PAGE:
A few interesting links, especially about the dangers of when one aspect of science, data analysis, or knowledge receives inordinate focus.
A new article in Bioscience repeats the fear that natural history is losing its place in science, and that natural history's contributions to science have been devalued. "Natural history's place in science and society" makes some good points as to the many contributions that natural history has made to science, and it is fairly clear that natural history is given less and less value within academia. As always though, the issue is finding a ways to value useful natural history contributions (museum and herbarium collections, Genbank contributions, expeditions, citizen science) in a time of limited funds and (over)emphasis on the publication treadmill. Nature offers its take here, as well.
An interesting opinion piece on how the obsession with quantification and statistics can go too far, particularly in the absence of careful interpretation. "Can empiricism go too far?"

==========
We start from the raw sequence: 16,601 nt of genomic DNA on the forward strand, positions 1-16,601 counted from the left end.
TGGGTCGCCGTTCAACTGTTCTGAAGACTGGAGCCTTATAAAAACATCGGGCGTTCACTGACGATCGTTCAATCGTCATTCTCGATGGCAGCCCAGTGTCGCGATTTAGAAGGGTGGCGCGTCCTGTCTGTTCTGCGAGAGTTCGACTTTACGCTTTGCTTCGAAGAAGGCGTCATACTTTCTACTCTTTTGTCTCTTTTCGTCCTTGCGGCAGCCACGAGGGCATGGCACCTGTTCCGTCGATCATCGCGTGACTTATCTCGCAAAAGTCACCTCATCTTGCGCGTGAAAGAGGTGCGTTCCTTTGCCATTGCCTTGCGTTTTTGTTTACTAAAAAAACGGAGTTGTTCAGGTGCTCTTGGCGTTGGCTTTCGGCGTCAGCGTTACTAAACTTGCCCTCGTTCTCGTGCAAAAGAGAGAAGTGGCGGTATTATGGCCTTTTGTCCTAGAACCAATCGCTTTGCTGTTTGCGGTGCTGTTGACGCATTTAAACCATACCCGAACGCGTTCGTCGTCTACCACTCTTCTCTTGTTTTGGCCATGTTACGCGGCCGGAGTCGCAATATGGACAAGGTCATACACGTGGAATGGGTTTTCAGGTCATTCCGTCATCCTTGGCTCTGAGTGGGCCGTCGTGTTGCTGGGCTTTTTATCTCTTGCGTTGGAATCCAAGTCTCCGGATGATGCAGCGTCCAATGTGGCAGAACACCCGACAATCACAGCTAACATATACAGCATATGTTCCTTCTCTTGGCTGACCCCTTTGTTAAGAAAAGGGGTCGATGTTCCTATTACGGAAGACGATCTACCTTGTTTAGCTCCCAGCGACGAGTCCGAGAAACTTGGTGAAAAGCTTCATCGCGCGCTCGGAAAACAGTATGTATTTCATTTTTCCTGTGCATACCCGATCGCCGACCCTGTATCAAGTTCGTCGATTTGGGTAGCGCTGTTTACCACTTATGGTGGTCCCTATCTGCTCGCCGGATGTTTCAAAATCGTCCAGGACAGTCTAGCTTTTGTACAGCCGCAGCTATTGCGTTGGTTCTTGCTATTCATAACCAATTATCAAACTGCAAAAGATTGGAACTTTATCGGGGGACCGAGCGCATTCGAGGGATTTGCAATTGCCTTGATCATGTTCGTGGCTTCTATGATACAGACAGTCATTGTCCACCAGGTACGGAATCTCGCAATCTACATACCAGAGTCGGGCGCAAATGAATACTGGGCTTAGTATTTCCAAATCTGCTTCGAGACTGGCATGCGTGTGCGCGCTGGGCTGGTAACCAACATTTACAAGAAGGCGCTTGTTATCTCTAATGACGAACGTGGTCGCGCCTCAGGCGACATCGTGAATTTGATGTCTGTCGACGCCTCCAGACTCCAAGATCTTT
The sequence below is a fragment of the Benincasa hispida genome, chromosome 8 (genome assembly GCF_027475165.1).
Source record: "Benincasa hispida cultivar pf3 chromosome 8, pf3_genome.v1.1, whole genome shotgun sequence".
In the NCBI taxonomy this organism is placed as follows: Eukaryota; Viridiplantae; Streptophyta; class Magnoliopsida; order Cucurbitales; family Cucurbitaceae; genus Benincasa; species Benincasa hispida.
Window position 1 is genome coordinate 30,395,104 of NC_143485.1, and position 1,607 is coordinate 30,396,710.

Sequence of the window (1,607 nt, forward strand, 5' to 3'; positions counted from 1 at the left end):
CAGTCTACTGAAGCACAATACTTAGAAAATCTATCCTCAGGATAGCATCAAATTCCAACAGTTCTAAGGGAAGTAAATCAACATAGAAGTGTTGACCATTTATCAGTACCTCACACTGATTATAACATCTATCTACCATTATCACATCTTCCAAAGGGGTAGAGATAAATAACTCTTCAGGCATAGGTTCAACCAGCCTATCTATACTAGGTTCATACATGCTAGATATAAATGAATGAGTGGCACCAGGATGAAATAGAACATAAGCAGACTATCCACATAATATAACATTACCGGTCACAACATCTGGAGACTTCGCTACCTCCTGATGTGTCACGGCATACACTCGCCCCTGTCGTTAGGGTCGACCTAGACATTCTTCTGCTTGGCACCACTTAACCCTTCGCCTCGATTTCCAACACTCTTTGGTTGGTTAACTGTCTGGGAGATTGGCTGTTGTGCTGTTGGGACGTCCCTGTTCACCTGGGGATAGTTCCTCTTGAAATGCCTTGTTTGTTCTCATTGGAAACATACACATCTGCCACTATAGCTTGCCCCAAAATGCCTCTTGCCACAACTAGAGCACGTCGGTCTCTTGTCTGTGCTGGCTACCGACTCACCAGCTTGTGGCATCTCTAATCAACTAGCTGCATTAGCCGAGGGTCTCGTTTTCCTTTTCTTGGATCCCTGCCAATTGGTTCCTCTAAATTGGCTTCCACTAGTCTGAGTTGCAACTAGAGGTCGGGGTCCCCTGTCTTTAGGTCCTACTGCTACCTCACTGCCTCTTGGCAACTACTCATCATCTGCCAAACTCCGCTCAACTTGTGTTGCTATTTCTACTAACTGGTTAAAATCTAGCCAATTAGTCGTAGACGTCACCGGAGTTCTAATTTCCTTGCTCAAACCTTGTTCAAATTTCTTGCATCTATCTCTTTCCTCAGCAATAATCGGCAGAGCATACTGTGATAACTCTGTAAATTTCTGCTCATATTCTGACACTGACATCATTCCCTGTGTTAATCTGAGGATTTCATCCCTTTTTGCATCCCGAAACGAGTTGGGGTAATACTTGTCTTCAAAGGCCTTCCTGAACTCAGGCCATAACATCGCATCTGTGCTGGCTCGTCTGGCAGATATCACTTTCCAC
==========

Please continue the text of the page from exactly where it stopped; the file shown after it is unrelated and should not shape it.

And similarly, does Big Data have big problems? Though focused on applications for the social sciences, there are some interesting points about the space between "social scientists who aren’t computationally talented and computer scientists who aren’t social-scientifically talented", and again, the need for careful interpretation. "Big data, big problems?"
Finally, a fascinating suggestion about how communication styles vary globally. Given the global academic society we exist in, it seems like this could come in handy. The Canadian one seems pretty accurate, anyways. "These Diagrams Reveal How To Negotiate With People Around The World."